In other words, if you want to be independent, so that you can tell the truth, watch out! We are gunning for you. Nessenís truth-telling is the "sort of thing" the Indonesians want to make sure wonít happen again.
Nessen is a peaceable American citizen. He is being threatened by agents of a foreign government, although he is not accused of breaking any laws. That should be enough to have the full power of the U.S. government come to his aid. But it is not clear that he is getting the support every citizen deserves.
Not long ago, says Joshua Nessen, Williamís brother, the U.S. ambassador in Jakarta told the Indonesians they could question William, as long as they did not charge him with any crime. Now, according to the Associated Press, the embassy is urging President Megawati Sukarnoputri to help Nessen leave Aceh safely. Richard Lugar, chair of the Senate Foreign Relations Committee, gave Mrs. Sukarnoputri a similar message, voicing fear that Nessen may be killed or arrested.
But Joshua Nessen says that his brother deserves more than just vague promises of U.S. support. "When he comes out of the jungle, who is going to greet him?" Joshua asks. "Will he have guarantees from the U.S. embassy that he will not be interrogated by the military and that he will get free passage out of the country? Those are the questions he wants resolved before he comes out of the jungle."
U.S. officials may be walking a delicate tightrope. They donít want the embarrassment of seeing a law-abiding U.S. journalist harmed. That could cause a backlash against the Indonesian war in Acehóa war that the U.S. government has every reason to support. The oil under an independent Aceh might be just as much beyond U.S. control as the oil beneath the sands of Saddam Husseinís Iraq.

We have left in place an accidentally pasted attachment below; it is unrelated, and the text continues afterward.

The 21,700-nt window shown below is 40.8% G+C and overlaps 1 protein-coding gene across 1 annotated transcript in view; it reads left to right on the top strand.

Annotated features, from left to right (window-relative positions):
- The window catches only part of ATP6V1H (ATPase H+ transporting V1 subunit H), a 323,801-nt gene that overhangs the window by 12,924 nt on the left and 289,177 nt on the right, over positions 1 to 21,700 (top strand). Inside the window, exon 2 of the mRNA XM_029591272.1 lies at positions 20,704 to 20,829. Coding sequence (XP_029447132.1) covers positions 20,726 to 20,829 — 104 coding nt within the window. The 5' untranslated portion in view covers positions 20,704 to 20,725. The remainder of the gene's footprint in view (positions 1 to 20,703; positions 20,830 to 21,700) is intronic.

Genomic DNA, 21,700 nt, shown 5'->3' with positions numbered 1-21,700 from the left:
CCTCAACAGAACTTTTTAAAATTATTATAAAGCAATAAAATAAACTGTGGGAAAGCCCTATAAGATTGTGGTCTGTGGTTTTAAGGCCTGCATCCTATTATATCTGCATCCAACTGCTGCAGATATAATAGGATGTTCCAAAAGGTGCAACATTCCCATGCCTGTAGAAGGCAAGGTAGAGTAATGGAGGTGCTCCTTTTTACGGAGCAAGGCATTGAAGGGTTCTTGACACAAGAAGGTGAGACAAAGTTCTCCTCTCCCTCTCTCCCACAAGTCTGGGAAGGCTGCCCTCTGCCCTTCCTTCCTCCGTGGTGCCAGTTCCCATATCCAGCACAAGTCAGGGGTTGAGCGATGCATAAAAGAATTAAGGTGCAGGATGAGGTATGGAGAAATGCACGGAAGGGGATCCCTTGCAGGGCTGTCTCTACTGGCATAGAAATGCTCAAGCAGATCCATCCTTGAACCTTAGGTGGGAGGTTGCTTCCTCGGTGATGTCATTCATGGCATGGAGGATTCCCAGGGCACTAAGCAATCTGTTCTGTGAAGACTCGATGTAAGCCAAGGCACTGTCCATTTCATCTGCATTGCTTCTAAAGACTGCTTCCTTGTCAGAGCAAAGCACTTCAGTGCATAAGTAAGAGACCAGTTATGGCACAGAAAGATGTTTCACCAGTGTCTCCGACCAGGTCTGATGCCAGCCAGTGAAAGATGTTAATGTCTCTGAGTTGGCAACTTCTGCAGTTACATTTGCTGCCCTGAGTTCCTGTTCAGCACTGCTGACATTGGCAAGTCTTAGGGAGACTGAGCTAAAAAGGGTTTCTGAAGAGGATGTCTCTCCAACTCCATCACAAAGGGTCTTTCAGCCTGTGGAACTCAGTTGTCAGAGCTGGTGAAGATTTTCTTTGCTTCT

If our government is serious about fighting for democracy, not just for oil, it has even more reason to aid William Nessen. He is a model citizen, serving the most essential function of democracy: giving citizens the information they need to make wise decisions about public policy. The U.S. has been arming and training the Indonesian military since 1965, when our government supported the anti-communist coup that may have slaughtered up to a million people. Military aid to Indonesia has been hotly debated in Congress for years.
If the Indonesians are systematically killing or terrorizing civilians, using U.S. - made weapons, we all need to know about it. If the U.S. government is once again aiding Indonesian elites who serve U.S. corporate interests, we all need to know about it. William Nessen may be the man who can tell us more than anyone else.
We can help bring him home safely. His family is urging all Americans to call their Senators and Representatives, asking them to press the State Department to make sure Nessenís safety is guaranteed, in detail. It is especially important to keep Senator Lugar actively on the case. Call him at 202-224-4814, or email him at firstname.lastname@example.org.